Upfront you get the same interface as the Model S, which is no bad thing. Just about everything is controlled using a giant touch screen display – think two iPads fused together – which is a doddle to use and adds to the futuristic vibe. You sit a bit higher than you do in the Model S, but not outrageously so. It feels more car-like than a Range Rover.

There’s some clever thinking too. It might have a cartoonish name, but the “Bioweapon Defense [sic] Mode” pressurises the cabin and filters harmful bacteria. It’s noisy, but while we were unable to test whether it’ll withstand a military grade bio attack (as Tesla claims), it did prove a useful antidote to hayfever.

Another neat feature is the wraparound windscreen, which really adds to the sense of adventure. Tesla says it’s largest all glass panoramic windscreen in production but don’t let the salesperson tell you it’s pioneering – this tech has featured on affordable cars such as the Citroën C4 Picasso and Vauxhall Astra.

2016 Tesla Model X electric SUV review

There are three models to choose from, depending on how far and fast you want to go. Model X life begins with the 60D at £64,100, which offers the lowest range of 220 miles (official estimate) per charge, and rises to £99,800 for the P90D, which has a classified range of 290 miles. Add desirable extras such as a posh hi-fi and Tesla’s autonomous driving (Autopilot) system and that figure can easily rise to more than £120,000.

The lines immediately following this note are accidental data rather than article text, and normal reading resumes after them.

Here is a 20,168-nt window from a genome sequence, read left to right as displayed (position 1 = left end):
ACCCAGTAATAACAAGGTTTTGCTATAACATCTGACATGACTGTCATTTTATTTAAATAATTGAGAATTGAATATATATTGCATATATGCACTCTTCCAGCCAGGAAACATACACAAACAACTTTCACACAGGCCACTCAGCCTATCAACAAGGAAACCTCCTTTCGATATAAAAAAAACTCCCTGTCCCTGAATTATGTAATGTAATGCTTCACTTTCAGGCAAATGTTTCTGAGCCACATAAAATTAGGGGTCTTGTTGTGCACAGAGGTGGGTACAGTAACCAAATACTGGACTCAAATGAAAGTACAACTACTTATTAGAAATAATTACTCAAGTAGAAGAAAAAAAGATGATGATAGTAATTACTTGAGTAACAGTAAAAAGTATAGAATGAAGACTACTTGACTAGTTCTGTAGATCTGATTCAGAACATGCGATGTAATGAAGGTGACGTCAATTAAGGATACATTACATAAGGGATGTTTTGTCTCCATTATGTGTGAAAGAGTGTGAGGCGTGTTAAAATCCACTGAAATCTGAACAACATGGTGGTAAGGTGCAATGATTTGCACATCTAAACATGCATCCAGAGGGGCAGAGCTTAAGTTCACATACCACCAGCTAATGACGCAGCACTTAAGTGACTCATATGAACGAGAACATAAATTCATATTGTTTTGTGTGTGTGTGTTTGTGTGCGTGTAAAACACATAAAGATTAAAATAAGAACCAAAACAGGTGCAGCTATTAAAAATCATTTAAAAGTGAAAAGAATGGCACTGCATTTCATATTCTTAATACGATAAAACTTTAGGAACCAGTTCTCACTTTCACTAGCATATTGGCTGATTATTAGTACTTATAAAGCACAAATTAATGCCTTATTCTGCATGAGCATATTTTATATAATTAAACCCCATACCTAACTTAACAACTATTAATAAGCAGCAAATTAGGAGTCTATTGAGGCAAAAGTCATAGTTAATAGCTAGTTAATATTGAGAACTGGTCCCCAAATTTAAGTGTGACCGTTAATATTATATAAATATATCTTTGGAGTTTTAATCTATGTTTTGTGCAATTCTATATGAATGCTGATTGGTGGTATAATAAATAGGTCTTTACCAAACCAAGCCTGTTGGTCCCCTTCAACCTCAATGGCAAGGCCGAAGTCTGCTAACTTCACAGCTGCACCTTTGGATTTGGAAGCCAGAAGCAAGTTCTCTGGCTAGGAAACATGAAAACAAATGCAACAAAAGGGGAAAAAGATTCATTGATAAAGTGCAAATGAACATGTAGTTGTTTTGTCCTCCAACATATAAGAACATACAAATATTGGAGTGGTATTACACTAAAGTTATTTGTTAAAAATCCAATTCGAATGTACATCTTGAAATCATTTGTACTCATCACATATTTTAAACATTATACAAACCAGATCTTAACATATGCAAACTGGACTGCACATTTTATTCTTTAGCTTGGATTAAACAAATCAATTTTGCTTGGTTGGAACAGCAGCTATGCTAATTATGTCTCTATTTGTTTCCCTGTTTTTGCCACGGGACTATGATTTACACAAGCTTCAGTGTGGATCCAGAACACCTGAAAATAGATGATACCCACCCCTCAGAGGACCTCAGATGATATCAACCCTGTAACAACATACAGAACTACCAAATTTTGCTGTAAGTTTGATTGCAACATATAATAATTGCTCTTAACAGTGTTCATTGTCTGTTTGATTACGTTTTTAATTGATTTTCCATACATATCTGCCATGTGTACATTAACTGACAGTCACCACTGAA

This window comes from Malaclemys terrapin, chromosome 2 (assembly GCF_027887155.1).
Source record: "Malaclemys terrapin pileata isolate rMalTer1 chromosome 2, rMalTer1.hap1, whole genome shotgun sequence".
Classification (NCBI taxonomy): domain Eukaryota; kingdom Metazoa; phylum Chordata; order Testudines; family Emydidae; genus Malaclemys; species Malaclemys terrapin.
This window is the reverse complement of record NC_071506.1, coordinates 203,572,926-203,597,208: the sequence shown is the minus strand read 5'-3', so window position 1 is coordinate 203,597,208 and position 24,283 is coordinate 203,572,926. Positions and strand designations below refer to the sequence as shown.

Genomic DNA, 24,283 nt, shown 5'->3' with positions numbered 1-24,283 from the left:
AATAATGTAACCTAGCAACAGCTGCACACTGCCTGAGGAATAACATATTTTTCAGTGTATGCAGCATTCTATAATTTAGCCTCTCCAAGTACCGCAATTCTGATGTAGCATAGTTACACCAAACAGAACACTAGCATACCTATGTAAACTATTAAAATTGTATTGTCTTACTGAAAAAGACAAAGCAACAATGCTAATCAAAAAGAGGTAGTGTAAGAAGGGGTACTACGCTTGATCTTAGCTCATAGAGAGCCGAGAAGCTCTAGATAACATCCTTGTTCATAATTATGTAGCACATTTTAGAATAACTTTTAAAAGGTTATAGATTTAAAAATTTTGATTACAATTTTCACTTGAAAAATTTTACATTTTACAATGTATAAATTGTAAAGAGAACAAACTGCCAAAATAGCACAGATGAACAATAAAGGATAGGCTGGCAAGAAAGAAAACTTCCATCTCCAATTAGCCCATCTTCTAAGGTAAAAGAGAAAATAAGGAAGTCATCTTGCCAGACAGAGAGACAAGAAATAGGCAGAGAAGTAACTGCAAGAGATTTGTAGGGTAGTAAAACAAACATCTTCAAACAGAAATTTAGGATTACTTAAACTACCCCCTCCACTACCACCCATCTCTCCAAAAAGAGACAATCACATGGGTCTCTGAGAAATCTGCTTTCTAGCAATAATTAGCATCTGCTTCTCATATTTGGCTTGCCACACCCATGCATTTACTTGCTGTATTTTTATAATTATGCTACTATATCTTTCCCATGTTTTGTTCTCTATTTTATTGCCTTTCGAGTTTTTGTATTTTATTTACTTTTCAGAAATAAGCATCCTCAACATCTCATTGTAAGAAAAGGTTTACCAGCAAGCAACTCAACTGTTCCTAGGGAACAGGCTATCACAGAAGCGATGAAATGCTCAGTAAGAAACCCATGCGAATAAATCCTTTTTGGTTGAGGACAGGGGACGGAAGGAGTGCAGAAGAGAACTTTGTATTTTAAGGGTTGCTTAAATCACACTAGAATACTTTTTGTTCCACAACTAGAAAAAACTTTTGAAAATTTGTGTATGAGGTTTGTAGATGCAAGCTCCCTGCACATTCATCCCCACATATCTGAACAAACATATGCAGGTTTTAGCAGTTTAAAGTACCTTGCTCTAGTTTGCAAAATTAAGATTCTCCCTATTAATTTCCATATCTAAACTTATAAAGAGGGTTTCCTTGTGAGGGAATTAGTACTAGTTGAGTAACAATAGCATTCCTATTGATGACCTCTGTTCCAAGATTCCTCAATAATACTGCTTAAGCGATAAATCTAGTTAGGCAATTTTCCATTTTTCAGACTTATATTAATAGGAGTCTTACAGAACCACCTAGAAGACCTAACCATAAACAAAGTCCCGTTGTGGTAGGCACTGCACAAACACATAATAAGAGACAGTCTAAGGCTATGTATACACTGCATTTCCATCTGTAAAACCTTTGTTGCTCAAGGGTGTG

Our experience thus far is limited to the full fat P90D. For what is undeniably a chunky sum, you get what is unarguably the world’s fastest accelerating SUV. It has the equivalent of 464bhp and 612 lb ft of torque, and in the so-called ‘Ludicrous’ mode, Tesla claims 0-60mph in 3.2sec.

That’s McLaren fast, and feels it. If you’re carrying kids it’ll end in carnage – drinks will be spilt, tablets will be dropped, stomachs will be reset. It’s utterly absurd yet hugely addictive, especially as it’s achieved in near silence.

Tesla has obviously tweaked the software a little compared with the Model S and the effect of the regenerative braking system is much stronger as the batteries try to recoup some energy. Lifting off the throttle feels little different to applying the brakes. It seems a bit odd at first but you’ll quickly re-adjust. In normal conditions, you’ll drive everywhere using the throttle.

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The other thing that takes some getting used to is the Model X’s size. At 2,271mm it’s fractionally wider than a Range Rover and it’s longer too. That’s fine for soccer moms in Alabama, but a bit of a hassle in Chelsea.

At almost 2.5tonnes, it’s also heavier than a Range Rover, but because so much of the weight is located low in the chassis, it feels more nimble. The steering could use a little more feel and the ride can feel a little stiff at times, but the X is still an engaging drive. This is one of the few six-seater family wagons that doesn’t feel like an advert for contraception.

Although Tesla claims this is an SUV, don’t expect to go off-roading in the Model X. With the optional air suspension, it’ll lift up its skirt and bumble over grassy paths, but a Land Rover is it not. If you intend to use it to go skiing, you’ll also have to pay careful attention to the range. Cold weather or deployment of Ludicrous mode will quickly diminish that 290-mile range. At least Tesla’s own fast charging infrastructure is growing all the time.

First shown in February 2012, the Model X has been a long time coming, a function not least of those funky doors. For family-friendly Silicon Valley types it’s a must-have, but whether it’ll be such a big hit in Surrey remains to be seen. It’s not cheap, but it’s hugely desirable and there really is nothing else like it.